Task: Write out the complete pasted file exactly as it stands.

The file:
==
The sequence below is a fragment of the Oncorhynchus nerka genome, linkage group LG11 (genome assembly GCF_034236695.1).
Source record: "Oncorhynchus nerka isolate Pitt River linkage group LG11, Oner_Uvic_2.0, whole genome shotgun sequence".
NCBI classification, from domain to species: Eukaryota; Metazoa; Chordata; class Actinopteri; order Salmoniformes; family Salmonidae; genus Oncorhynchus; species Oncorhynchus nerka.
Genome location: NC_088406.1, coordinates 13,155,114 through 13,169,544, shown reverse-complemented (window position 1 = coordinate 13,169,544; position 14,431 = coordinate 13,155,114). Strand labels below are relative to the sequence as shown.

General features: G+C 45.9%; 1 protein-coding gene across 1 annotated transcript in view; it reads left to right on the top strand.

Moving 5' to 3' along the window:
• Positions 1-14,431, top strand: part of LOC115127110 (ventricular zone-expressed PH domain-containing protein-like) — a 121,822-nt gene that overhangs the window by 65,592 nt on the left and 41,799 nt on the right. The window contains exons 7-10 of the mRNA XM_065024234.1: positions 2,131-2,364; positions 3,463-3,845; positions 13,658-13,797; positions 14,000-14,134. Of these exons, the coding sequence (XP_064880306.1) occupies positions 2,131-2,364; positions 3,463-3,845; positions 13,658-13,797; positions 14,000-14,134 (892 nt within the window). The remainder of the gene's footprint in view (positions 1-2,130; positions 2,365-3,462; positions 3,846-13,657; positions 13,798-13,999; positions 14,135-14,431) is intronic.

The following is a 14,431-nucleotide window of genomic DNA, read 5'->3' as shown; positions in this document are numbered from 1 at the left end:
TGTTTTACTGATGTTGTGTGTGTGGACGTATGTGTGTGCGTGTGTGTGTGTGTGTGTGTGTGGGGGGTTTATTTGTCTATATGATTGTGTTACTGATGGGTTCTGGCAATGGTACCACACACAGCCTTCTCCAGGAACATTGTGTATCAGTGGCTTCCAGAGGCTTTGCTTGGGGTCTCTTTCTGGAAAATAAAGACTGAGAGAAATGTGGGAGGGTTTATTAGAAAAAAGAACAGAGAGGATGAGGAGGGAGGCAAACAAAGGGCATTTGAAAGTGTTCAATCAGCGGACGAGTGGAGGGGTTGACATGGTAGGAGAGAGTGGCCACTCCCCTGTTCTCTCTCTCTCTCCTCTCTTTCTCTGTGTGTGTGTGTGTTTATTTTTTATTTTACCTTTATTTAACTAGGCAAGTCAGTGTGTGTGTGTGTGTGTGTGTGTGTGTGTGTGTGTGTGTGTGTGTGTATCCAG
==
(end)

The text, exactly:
The sequence below is a fragment of the Oncorhynchus nerka genome, linkage group LG11 (genome assembly GCF_034236695.1).
Source record: "Oncorhynchus nerka isolate Pitt River linkage group LG11, Oner_Uvic_2.0, whole genome shotgun sequence".
NCBI classification, from domain to species: Eukaryota; Metazoa; Chordata; class Actinopteri; order Salmoniformes; family Salmonidae; genus Oncorhynchus; species Oncorhynchus nerka.
Genome location: NC_088406.1, coordinates 13,155,114 through 13,169,544, shown reverse-complemented (window position 1 = coordinate 13,169,544; position 14,431 = coordinate 13,155,114). Strand labels below are relative to the sequence as shown.

General features: G+C 45.9%; 1 protein-coding gene across 1 annotated transcript in view; it reads left to right on the top strand.

Moving 5' to 3' along the window:
• Positions 1-14,431, top strand: part of LOC115127110 (ventricular zone-expressed PH domain-containing protein-like) — a 121,822-nt gene that overhangs the window by 65,592 nt on the left and 41,799 nt on the right. The window contains exons 7-10 of the mRNA XM_065024234.1: positions 2,131-2,364; positions 3,463-3,845; positions 13,658-13,797; positions 14,000-14,134. Of these exons, the coding sequence (XP_064880306.1) occupies positions 2,131-2,364; positions 3,463-3,845; positions 13,658-13,797; positions 14,000-14,134 (892 nt within the window). The remainder of the gene's footprint in view (positions 1-2,130; positions 2,365-3,462; positions 3,846-13,657; positions 13,798-13,999; positions 14,135-14,431) is intronic.

The following is a 14,431-nucleotide window of genomic DNA, read 5'->3' as shown; positions in this document are numbered from 1 at the left end:
TGTTTTACTGATGTTGTGTGTGTGGACGTATGTGTGTGCGTGTGTGTGTGTGTGTGTGTGTGGGGGGTTTATTTGTCTATATGATTGTGTTACTGATGGGTTCTGGCAATGGTACCACACACAGCCTTCTCCAGGAACATTGTGTATCAGTGGCTTCCAGAGGCTTTGCTTGGGGTCTCTTTCTGGAAAATAAAGACTGAGAGAAATGTGGGAGGGTTTATTAGAAAAAAGAACAGAGAGGATGAGGAGGGAGGCAAACAAAGGGCATTTGAAAGTGTTCAATCAGCGGACGAGTGGAGGGGTTGACATGGTAGGAGAGAGTGGCCACTCCCCTGTTCTCTCTCTCTCTCCTCTCTTTCTCTGTGTGTGTGTGTGTTTATTTTTTATTTTACCTTTATTTAACTAGGCAAGTCAGTGTGTGTGTGTGTGTGTGTGTGTGTGTGTGTGTGTGTGTGTGTGTGTATCCAG